“Have you had a chance to read the book for planning retreat yet?” A simple question from my friend and director of an organization I am volunteering with.
“No, not yet.” And then the tears started flowing. I understood what was happening, but she didn’t. She didn’t know that when I’m overwhelmed and angry and stressed and sleep-deprived and anxiety-ridden, my capacity is depleted and the pressure of life leaks out of my body in tears. Super fun for me. I would imagine super uncomfortable for everyone around me.
Over my capacity
I proceded to explain to her all that was on my plate, some challenges I was facing, and the things that were grating against my personality. She listened and offered understanding and suggested I let a few things go. More tears. You see, I love each of the things I am involved in. Or at least I thought I did. It would be sad to let them go. I had been with my book group girls for nine years. The idea of giving that up brought deep sadness. And I love my editing job and my church volunteer job and my new part time job and my homegroup and my Bible study and…. “This is what happens when an introvert has FOMO and over-commits,” I blubbered.
It was this same friend who suggested to me a few months back the idea of looking for a job that was a good fit. At the time, I was trying to find a part time job, but didn’t have any idea what it being a good fit had to do with anything. I needed to check that box, and whether or not it was a good fit seemed like a luxury I couldn’t entertain. But I was starting to see why that was so important.
So I did what any good over-analyzer would do. I went home a made a list. A detailed list of all the things I was involved in and all the components and tasks and characteristics under each of the roles and evaluated what brought me life and what brought stress and anxiety. I detailed the highs and the lows. I highlighted the parts that I would love to eliminate, if I could be so bold as to only keep what was a good fit. And then I prayed over it. I made this mess and knew I’d need a little direction to make better choices going forward.
The Great Quit
This list was the beginning of what we affectionately refer to in our house as the Great Quit. I started with my book group. I realized while I loved these people dearly and have enjoyed sharing our lives for the last nine years, I didn’t love the time difference and the technology problems that came along with trying to meet with people across the country. And while I love to read and have plans to do more of that this year, the reading felt like pressure. So I finished the book, promised to keep in touch with my friends, and I quit.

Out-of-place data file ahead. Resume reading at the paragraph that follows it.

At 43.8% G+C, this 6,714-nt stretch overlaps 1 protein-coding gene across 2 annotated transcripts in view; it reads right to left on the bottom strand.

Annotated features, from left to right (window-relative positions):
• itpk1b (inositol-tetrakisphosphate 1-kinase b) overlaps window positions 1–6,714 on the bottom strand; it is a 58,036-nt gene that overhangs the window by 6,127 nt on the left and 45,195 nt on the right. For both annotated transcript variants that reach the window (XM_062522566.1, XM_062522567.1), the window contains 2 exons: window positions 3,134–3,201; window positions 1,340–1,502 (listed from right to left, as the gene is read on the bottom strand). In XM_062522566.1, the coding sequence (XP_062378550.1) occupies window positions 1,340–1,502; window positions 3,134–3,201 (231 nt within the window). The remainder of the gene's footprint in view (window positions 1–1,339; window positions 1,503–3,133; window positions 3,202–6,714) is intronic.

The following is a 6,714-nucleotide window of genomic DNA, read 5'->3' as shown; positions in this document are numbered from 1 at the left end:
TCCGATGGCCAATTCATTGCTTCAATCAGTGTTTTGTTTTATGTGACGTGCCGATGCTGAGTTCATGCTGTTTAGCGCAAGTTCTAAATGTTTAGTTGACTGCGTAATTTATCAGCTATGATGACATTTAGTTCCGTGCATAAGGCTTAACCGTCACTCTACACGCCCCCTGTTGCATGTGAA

After a few days, I was still basking in the glory of having crossed something off the list. So I took another look at it to see what else might be able to go. I looked at the nitty gritty line items that didn’t serve me well or were not a good fit for me. Over the course of a couple of weeks, I eliminated 18 things from that list, over five areas of my life. I either faced them, finished them, or quit them. The Great Quit felt great!
A note on anxiety
We’re all busy. We all have a lot going on. Many of you have more on your plates than I did. We all are stretched too thin. And I realize we each have a different capacity. I had slammed full speed into mine. Which told me that I had blown past my margin a long time ago. I was operating outside of optimal and just wanted to get back to a place where I could be better and feel better and enjoy my days again. But that is hard to do with anxiety.
Anxiety is a liar. Anxiety magnifies and distorts. It takes your to-do list and your calendar appointments and blows them up, overhead projector style, until they’re taking up much more space in your brain than in the actual hours of your day. And the sheer size of it looming over your head is enough to render you useless under the weight of the dread. To add insult to injury, the bigger it all looks, the less productive I was at working towards getting it all done. This may be a foreign concept to some of you, and I’m thankful if you don’t understand. But if you know, you know. And I’m sorry that you do. We may even need a bit more margin than others.
Take a peek at your responsibilities, roles, tasks, commitments. Be honest about what you see. What is serving you? What is enabling you to serve others? What is fun and light? What is dark and hard? What may be heavy but is good and necessary? What is sucking you dry? What is just not a good fit? Are you living life at a managable pace with margin to cushion the stress of life? Or are you due for your own Great Quit?